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Due to space constraints, please keep correspondence below 250 words, longer letters may be published online
A real-life Holy Communion dilemma
SIR – When is it appropriate for a non-Catholic to be admitted to Holy Communion? Some correspondents (Letter March 23), in their zeal for the Church’s rules, end up being stricter than the Church. I believe that we should not go beyond the prudent and pastorally sensitive provisions of the Directory on Ecumenism (it’s available for all to read on the website of the Holy See). But neither should we ignore those provisions. After all, when the Church makes special arrangements, those
arrangements are intended to benefit somebody. Aren’t they?
Jack and Jill had attended both their parish churches together every Sunday of their married lives, he Catholic, she Anglican. Jack had been following our course for lay ministers of Holy Communion before he became gravely ill. They had always respected the rules. But in the hospice, after Jack had made his confession and received the sacrament of the sick, it was time for Viaticum. Tell me now, dear reader, was I meant to offer the best and sweetest Gift to them both together, to their great contentment and holy joy? Was it right and fitting to do that? What do you think?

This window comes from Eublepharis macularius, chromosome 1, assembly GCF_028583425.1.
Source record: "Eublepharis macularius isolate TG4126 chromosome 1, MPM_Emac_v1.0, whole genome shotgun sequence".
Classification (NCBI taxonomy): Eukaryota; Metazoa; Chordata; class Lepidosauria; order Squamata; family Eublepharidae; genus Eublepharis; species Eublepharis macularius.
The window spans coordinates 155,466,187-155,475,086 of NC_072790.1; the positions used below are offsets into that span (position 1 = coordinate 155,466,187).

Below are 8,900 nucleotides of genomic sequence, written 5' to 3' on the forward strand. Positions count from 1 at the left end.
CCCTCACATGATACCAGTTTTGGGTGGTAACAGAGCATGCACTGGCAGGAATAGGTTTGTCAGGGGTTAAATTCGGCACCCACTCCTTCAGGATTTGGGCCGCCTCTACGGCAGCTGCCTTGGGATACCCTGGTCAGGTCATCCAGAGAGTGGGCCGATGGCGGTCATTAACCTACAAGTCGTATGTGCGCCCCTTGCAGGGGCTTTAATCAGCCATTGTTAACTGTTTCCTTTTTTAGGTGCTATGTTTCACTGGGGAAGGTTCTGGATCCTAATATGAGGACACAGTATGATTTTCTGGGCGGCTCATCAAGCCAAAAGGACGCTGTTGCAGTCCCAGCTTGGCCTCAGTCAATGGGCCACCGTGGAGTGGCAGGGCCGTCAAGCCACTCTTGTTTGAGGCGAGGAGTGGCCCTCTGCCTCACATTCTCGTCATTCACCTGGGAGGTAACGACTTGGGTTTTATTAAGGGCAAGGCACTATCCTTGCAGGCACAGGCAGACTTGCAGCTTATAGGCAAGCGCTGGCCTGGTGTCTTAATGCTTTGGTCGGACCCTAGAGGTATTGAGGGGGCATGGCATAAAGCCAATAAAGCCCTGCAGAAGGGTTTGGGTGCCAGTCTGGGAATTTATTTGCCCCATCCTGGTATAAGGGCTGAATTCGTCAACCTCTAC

Fr Bob Eccles OP
Not your average noblewoman
SIR – Bonnie Lander Johnson’s article (Feature, March 16) about Queen Henrietta Maria’s partial revival of Catholicism in Britain in the 17th century as consort of Charles I was very interesting, but Ms Johnson should not assume that today all readers would be aware that she was the daughter of the French king Henry IV, who Catholicised the French Bourbons (“Paris is worth a Mass”), and of Marie de Medici. Henrietta Maria was also the sister of King Louis XIII, the aunt of Louis XIV, and the great-great-grandmother of Louis XV.
Because of sectarian differences, her marriage to Charles I was by written contract, not ceremony, and when the Duke of Buckingham came to Paris to collect her, she was effectively given away by the illustrious prime minister, Cardinal Richelieu, at a festivity of astonishing opulence at the Palais du Luxembourg. Henrietta Maria was far from the average fervently Catholic French noblewoman that she appears to be in Ms Johnson’s otherwise excellent piece.
Lord Black of Crossharbour
SIR – Reading the latest letter (March 30) from JG McCann on the burden of priestly celibacy I think once again of how susceptible we are to “the grass is always greener” thinking.
I have been known to lament the lack of time to pray or serve God in more noteworthy ways due to all my responsibilities as a married woman and mother. I have even thought of the lives of religious Sisters with a twinge of jealousy.
When my children were younger and more demanding I often wished for time off from family life. Then I would spend time with divorced friends who spoke of the ache in their hearts when they were separated from their children due to co-parenting arrangements. I found that stopped me in my tracks from wishing I could escape my kids for a while.
Priests are not alone in making sacrifices in the name of their vocation. When I have my “grass is greener” moments I try to recognise the fault lies with my thinking, not the teaching or discipline of the Church.